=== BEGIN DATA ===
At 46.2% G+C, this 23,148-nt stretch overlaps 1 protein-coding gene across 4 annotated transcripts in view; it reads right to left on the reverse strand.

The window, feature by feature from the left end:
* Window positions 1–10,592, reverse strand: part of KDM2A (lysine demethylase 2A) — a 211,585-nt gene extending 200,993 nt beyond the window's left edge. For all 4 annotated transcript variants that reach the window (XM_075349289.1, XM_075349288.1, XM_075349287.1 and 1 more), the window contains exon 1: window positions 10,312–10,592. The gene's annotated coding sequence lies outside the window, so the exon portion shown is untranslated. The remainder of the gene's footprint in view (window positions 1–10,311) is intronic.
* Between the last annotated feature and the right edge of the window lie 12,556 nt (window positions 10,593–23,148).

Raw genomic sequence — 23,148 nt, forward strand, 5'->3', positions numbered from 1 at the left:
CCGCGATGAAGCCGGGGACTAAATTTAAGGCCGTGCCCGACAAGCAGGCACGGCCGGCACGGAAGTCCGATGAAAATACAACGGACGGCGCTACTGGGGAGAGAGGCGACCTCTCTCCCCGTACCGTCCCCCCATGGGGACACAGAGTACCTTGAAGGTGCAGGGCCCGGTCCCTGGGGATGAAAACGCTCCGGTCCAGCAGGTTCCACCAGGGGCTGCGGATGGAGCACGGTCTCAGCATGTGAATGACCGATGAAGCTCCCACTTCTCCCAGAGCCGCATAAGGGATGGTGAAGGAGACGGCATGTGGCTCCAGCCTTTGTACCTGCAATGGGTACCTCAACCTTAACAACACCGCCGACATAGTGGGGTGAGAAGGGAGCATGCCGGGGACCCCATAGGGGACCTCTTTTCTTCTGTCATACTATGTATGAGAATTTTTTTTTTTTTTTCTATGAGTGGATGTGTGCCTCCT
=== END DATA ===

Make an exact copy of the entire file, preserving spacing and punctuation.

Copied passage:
At 46.2% G+C, this 23,148-nt stretch overlaps 1 protein-coding gene across 4 annotated transcripts in view; it reads right to left on the reverse strand.

The window, feature by feature from the left end:
* Window positions 1–10,592, reverse strand: part of KDM2A (lysine demethylase 2A) — a 211,585-nt gene extending 200,993 nt beyond the window's left edge. For all 4 annotated transcript variants that reach the window (XM_075349289.1, XM_075349288.1, XM_075349287.1 and 1 more), the window contains exon 1: window positions 10,312–10,592. The gene's annotated coding sequence lies outside the window, so the exon portion shown is untranslated. The remainder of the gene's footprint in view (window positions 1–10,311) is intronic.
* Between the last annotated feature and the right edge of the window lie 12,556 nt (window positions 10,593–23,148).

Raw genomic sequence — 23,148 nt, forward strand, 5'->3', positions numbered from 1 at the left:
CCGCGATGAAGCCGGGGACTAAATTTAAGGCCGTGCCCGACAAGCAGGCACGGCCGGCACGGAAGTCCGATGAAAATACAACGGACGGCGCTACTGGGGAGAGAGGCGACCTCTCTCCCCGTACCGTCCCCCCATGGGGACACAGAGTACCTTGAAGGTGCAGGGCCCGGTCCCTGGGGATGAAAACGCTCCGGTCCAGCAGGTTCCACCAGGGGCTGCGGATGGAGCACGGTCTCAGCATGTGAATGACCGATGAAGCTCCCACTTCTCCCAGAGCCGCATAAGGGATGGTGAAGGAGACGGCATGTGGCTCCAGCCTTTGTACCTGCAATGGGTACCTCAACCTTAACAACACCGCCGACATAGTGGGGTGAGAAGGGAGCATGCCGGGGACCCCATAGGGGACCTCTTTTCTTCTGTCATACTATGTATGAGAATTTTTTTTTTTTTTTCTATGAGTGGATGTGTGCCTCCT